He came to the conclusion that the key to the situation was the fact that Elizabeth was American. He had read so much of the American girl, her unaffectedness, her genius for easy comradeship. Well, this must be what the writer fellows meant. He had happened upon one of those delightful friendships without any suspicion of sex in them of which the American girl had the monopoly. Yes, that must be it. It was a comforting explanation. It accounted for his feeling at a loose end whenever he was away from Elizabeth for as much as half an hour. It accounted for the fact that they understood each other so well. It accounted for everything so satisfactorily that he was able to get to sleep that night after all.
But next morning--for his conscience was one of those persistent consciences--he began to have doubts again. Nothing clings like a suspicion in the mind of a conscientious young man that he has been allowing his heart to stray from its proper anchorage.
Could it be that he was behaving badly toward Claire? The thought was unpleasant, but he could not get rid of it. He extracted Claire's photograph from his suit-case and gazed solemnly upon it.
At first he was shocked to find that it only succeeded in convincing him that Elizabeth was quite the most attractive girl he ever had met. The photographer had given Claire rather a severe look. He had told her to moisten the lips with the tip of the tongue and assume a pleasant smile, with the result that she seemed to glare. She had a rather markedly aggressive look, queenly perhaps, but not very comfortable.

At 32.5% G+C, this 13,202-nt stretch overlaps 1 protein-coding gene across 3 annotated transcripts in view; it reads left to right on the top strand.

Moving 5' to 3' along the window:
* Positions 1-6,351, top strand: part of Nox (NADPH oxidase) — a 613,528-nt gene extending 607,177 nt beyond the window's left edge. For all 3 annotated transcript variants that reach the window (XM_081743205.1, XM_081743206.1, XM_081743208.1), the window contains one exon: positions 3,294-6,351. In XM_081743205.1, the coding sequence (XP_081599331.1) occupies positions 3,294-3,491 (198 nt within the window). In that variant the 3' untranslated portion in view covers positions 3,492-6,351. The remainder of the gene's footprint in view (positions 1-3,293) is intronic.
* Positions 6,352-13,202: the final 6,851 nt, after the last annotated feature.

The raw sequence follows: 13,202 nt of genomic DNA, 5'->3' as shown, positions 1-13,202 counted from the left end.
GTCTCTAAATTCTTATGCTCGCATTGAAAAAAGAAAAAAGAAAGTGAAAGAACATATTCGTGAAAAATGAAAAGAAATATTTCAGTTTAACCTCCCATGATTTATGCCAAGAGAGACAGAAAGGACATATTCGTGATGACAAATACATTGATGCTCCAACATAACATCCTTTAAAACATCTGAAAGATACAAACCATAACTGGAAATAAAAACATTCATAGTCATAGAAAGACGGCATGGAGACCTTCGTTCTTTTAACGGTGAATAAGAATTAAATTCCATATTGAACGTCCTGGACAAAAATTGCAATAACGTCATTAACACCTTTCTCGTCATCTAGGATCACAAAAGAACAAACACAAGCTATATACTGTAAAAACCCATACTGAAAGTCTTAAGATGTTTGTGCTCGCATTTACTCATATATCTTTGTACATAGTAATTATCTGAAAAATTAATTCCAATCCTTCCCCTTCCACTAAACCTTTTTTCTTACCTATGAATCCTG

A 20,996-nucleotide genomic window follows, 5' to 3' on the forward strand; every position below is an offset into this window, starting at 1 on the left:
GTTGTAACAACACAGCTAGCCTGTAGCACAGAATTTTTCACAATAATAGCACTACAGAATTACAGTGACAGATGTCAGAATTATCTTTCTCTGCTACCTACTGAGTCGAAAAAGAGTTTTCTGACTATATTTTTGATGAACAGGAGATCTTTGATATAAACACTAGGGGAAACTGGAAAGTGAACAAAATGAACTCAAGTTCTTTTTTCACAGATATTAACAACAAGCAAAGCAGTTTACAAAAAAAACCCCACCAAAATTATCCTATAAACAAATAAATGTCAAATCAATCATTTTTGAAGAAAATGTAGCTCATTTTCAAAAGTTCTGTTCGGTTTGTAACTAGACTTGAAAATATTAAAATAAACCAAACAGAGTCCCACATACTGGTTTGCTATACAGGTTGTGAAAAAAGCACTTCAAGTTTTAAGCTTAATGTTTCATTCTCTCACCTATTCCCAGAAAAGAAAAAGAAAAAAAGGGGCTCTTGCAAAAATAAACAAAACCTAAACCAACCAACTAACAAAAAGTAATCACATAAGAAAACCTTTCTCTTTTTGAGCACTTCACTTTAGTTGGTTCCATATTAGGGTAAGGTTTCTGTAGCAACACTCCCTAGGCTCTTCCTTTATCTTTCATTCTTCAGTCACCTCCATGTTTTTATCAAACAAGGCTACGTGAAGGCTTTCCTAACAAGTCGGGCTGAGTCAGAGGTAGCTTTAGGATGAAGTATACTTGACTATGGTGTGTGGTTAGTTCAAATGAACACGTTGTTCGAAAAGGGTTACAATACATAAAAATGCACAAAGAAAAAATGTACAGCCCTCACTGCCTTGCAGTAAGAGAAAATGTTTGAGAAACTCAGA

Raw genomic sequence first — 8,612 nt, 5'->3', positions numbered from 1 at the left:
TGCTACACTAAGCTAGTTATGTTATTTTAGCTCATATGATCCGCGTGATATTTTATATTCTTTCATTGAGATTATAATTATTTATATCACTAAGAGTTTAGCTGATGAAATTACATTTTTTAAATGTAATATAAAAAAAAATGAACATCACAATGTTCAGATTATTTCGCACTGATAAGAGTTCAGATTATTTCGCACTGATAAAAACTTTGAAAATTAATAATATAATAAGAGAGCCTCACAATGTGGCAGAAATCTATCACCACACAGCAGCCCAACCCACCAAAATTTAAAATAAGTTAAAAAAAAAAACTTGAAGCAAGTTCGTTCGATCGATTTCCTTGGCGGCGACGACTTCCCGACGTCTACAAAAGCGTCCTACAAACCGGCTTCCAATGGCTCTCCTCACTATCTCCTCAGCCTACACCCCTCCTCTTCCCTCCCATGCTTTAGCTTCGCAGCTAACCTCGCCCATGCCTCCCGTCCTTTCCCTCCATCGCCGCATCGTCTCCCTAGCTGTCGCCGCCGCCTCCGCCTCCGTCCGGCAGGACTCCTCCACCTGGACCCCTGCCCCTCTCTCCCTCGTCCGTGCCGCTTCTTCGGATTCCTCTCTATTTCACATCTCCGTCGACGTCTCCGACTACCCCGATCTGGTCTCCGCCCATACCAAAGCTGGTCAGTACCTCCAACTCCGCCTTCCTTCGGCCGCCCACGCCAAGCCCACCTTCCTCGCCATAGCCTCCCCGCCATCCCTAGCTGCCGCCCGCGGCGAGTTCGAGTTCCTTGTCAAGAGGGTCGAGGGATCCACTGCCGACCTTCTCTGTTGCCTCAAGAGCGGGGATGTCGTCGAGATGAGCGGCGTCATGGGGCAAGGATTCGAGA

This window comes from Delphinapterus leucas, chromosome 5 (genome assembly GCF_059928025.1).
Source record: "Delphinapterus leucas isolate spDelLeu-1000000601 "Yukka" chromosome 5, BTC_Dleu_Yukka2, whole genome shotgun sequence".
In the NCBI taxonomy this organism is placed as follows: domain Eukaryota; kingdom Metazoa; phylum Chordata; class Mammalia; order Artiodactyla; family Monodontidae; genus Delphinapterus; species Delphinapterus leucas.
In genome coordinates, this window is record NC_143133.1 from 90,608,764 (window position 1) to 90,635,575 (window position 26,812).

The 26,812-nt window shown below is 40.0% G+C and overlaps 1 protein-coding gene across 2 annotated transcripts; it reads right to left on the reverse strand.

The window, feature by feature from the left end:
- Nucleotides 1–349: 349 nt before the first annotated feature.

But there is no species of self-hypnotism equal to that of a man who gazes persistently at a photograph with the preconceived idea that he is in love with the original of it. Little by little Bill found that the old feeling began to return. He persevered. By the end of a quarter of an hour he had almost succeeded in capturing anew that first fine careless rapture which, six months ago, had caused him to propose to Claire and walk on air when she accepted him.
He continued the treatment throughout the day, and by dinner-time had arranged everything with his conscience in the most satisfactory manner possible. He loved Claire with a passionate fervour; he liked Elizabeth very much indeed. He submitted this diagnosis to conscience, and conscience graciously approved and accepted it.
It was Sunday that day. That helped. There is nothing like Sunday in a foreign country for helping a man to sentimental thoughts of the girl he has left behind him elsewhere. And the fact that there was a full moon clinched it. Bill was enabled to go for an after-dinner stroll in a condition of almost painful loyalty to Claire.
From time to time, as he walked along the road, he took out the photograph and did some more gazing. The last occasion on which he did this was just as he emerged from the shadow of a large tree that stood by the roadside, and a gush of rich emotion rewarded him.
'Claire!' he murmured.
An exclamation at his elbow caused him to look up. There, leaning over a gate, the light of the moon falling on her beautiful face, stood Claire herself!Next